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Car cloning: all the facts

  • How cloning works and how to spot it
  • Get a car check to reveal some history
  • What to do if you do get your car cloned
  • How cloning works and how to spot it
  • Get a car check to reveal some history
  • What to do if you do get your car cloned

Despite the more elaborate scams that catch out car owners and buyers, the rather simplistic car cloning con continues to cause problems. Car owners can end up with huge bills for unpaid parking tickets, speeding tickets or even used to commit crimes – here's how to avoid being stung.

As well as owners getting caught out by cloning problems, anyone looking to buy a used car could find themselves the victim of the scam. However, doing a car check before you buy could help you to spot a cloned car before it's too late.

To try and help you avoid the problems, we've got all the information you need on how the scam works, how you can spot the problem and what to do if your car has been cloned.

How do you clone a car?

Car cloning is a fairly simple scam for criminals. It often starts with the theft of a car. The thieves will then look for another car almost identical to the one they have stolen and copy the plates of the car. They may even go as far as stealing the original plates.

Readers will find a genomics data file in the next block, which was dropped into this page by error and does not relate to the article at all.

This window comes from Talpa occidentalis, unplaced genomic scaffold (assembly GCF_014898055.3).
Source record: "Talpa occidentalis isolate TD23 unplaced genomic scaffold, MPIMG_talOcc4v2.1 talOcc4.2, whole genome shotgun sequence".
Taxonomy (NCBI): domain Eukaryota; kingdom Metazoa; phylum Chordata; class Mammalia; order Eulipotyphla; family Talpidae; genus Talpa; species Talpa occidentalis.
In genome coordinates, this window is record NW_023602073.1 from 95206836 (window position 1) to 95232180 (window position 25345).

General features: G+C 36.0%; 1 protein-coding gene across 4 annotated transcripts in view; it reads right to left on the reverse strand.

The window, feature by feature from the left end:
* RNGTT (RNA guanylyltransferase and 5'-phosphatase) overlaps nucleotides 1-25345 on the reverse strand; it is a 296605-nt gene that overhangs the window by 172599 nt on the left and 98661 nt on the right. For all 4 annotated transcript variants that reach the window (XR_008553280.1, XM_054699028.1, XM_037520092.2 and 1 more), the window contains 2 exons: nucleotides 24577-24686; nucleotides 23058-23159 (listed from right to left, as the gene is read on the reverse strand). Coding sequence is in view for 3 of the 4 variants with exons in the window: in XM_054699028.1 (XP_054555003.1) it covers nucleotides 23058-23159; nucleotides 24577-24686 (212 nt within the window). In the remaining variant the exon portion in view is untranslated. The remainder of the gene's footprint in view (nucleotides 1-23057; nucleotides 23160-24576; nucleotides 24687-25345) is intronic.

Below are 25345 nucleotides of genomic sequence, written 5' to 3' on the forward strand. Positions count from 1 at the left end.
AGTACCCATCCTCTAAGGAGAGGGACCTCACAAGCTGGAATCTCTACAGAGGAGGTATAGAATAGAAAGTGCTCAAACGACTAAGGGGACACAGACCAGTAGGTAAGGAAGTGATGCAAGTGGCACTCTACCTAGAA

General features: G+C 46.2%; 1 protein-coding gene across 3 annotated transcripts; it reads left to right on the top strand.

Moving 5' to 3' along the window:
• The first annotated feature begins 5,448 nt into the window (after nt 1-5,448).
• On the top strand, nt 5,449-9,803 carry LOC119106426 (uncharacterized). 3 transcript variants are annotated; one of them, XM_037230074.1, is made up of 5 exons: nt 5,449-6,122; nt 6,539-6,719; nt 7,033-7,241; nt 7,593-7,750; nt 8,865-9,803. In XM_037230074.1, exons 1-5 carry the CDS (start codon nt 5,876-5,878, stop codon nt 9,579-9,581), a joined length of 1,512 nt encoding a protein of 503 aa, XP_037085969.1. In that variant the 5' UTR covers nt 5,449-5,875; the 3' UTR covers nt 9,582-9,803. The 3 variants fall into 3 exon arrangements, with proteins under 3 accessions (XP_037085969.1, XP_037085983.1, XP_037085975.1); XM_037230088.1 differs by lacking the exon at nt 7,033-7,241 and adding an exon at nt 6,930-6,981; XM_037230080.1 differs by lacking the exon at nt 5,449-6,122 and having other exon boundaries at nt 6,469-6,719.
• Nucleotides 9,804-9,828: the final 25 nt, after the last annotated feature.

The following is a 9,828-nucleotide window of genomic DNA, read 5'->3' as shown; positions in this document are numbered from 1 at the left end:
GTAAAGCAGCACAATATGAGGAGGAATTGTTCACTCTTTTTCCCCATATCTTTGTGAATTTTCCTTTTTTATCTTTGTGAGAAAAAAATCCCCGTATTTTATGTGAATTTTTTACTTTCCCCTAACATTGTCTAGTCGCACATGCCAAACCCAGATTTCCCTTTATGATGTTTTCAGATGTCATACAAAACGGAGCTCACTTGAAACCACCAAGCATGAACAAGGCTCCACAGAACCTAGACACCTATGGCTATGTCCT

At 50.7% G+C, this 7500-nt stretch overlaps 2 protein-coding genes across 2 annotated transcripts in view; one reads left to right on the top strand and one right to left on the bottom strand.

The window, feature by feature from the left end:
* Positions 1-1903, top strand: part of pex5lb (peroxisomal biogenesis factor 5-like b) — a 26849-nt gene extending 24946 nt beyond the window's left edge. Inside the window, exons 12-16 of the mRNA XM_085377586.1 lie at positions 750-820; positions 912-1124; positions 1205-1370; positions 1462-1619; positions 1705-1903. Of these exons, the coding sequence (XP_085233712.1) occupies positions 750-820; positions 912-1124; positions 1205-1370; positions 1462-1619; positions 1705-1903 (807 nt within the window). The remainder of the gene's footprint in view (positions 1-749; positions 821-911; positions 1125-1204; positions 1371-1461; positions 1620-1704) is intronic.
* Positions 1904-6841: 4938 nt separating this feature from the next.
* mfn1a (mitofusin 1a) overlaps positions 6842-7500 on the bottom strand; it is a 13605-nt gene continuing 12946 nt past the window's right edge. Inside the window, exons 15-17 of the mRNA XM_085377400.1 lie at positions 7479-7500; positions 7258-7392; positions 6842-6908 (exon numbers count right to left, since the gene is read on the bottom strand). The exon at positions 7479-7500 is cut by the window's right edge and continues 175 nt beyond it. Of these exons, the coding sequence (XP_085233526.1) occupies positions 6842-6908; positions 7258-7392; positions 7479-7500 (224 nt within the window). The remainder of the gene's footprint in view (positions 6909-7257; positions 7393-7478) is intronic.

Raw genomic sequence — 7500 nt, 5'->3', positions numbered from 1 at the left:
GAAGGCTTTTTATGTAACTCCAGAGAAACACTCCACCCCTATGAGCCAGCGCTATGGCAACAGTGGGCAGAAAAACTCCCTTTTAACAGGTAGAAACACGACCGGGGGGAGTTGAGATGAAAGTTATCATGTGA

The stolen car now looks legal to online and visual police checks, based on the false plates - so they have covered up the its true identity and can avoid being caught.

This car could then be used without insurance, to dodge parking fines and avoid speeding tickets, or even be used in some kind of criminal activity. The first time the owner of the legitimate car will know anything is when they start to get fines and tickets posted to them.

How to spot a cloned car

For owners this is an easy one. If you are receiving any kind of fines or tickets that have been incurred somewhere you haven't been, then the chances are your car has been cloned; if your number plates have been stolen you should inform the police and obtain a crime number in case you're stopped.

For buyers, there are a number of clues. If the V5C is missing, or not from the seller's address, that's a significant red flag. This document could be forged, however. The easiest way to verify that is to attempt to use the online car tax website, which will request the document reference number.

Although an online MoT history is available, it will only reveal the details for the genuine vehicle attached to that number plate, unless the original has been off the road and VIN checks haven't been performed during the MoT test. Large gaps or discrepancies in mileage are a sign that you should be extra careful.

Always get a history check before proceeding

If you're looking to buy a used car then the best way to check it doesn't have a shady past is to do a car history check.